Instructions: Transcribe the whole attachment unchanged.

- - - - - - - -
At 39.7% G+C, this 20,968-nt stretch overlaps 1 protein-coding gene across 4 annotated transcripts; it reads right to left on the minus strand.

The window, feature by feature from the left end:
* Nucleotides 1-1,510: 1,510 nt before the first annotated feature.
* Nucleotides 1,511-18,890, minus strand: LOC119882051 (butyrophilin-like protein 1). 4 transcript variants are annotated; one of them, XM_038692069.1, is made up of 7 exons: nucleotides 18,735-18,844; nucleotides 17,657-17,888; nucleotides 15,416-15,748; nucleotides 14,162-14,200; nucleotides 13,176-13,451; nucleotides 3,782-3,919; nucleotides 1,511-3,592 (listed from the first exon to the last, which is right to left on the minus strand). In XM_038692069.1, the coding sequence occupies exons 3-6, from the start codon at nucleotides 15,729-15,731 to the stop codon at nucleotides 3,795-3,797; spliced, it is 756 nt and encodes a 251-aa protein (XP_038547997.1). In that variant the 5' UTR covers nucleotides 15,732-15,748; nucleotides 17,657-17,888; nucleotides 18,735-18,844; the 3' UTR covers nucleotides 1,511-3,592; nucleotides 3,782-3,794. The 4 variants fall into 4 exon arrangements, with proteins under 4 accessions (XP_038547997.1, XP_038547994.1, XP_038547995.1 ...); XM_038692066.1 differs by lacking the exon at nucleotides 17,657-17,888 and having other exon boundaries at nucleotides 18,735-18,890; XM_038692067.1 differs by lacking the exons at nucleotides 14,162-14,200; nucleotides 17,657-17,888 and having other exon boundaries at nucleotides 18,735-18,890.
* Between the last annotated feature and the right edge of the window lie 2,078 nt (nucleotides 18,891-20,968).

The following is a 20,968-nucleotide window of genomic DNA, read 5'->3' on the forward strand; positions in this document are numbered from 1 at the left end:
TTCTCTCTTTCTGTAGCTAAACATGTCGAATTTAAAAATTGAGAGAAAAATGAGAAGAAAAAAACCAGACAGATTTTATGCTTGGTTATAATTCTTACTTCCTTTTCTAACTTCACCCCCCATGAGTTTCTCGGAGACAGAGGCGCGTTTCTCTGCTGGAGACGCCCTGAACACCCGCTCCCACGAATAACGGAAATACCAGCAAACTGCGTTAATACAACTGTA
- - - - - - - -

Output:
At 39.7% G+C, this 20,968-nt stretch overlaps 1 protein-coding gene across 4 annotated transcripts; it reads right to left on the minus strand.

The window, feature by feature from the left end:
* Nucleotides 1-1,510: 1,510 nt before the first annotated feature.
* Nucleotides 1,511-18,890, minus strand: LOC119882051 (butyrophilin-like protein 1). 4 transcript variants are annotated; one of them, XM_038692069.1, is made up of 7 exons: nucleotides 18,735-18,844; nucleotides 17,657-17,888; nucleotides 15,416-15,748; nucleotides 14,162-14,200; nucleotides 13,176-13,451; nucleotides 3,782-3,919; nucleotides 1,511-3,592 (listed from the first exon to the last, which is right to left on the minus strand). In XM_038692069.1, the coding sequence occupies exons 3-6, from the start codon at nucleotides 15,729-15,731 to the stop codon at nucleotides 3,795-3,797; spliced, it is 756 nt and encodes a 251-aa protein (XP_038547997.1). In that variant the 5' UTR covers nucleotides 15,732-15,748; nucleotides 17,657-17,888; nucleotides 18,735-18,844; the 3' UTR covers nucleotides 1,511-3,592; nucleotides 3,782-3,794. The 4 variants fall into 4 exon arrangements, with proteins under 4 accessions (XP_038547997.1, XP_038547994.1, XP_038547995.1 ...); XM_038692066.1 differs by lacking the exon at nucleotides 17,657-17,888 and having other exon boundaries at nucleotides 18,735-18,890; XM_038692067.1 differs by lacking the exons at nucleotides 14,162-14,200; nucleotides 17,657-17,888 and having other exon boundaries at nucleotides 18,735-18,890.
* Between the last annotated feature and the right edge of the window lie 2,078 nt (nucleotides 18,891-20,968).

The following is a 20,968-nucleotide window of genomic DNA, read 5'->3' on the forward strand; positions in this document are numbered from 1 at the left end:
TTCTCTCTTTCTGTAGCTAAACATGTCGAATTTAAAAATTGAGAGAAAAATGAGAAGAAAAAAACCAGACAGATTTTATGCTTGGTTATAATTCTTACTTCCTTTTCTAACTTCACCCCCCATGAGTTTCTCGGAGACAGAGGCGCGTTTCTCTGCTGGAGACGCCCTGAACACCCGCTCCCACGAATAACGGAAATACCAGCAAACTGCGTTAATACAACTGTA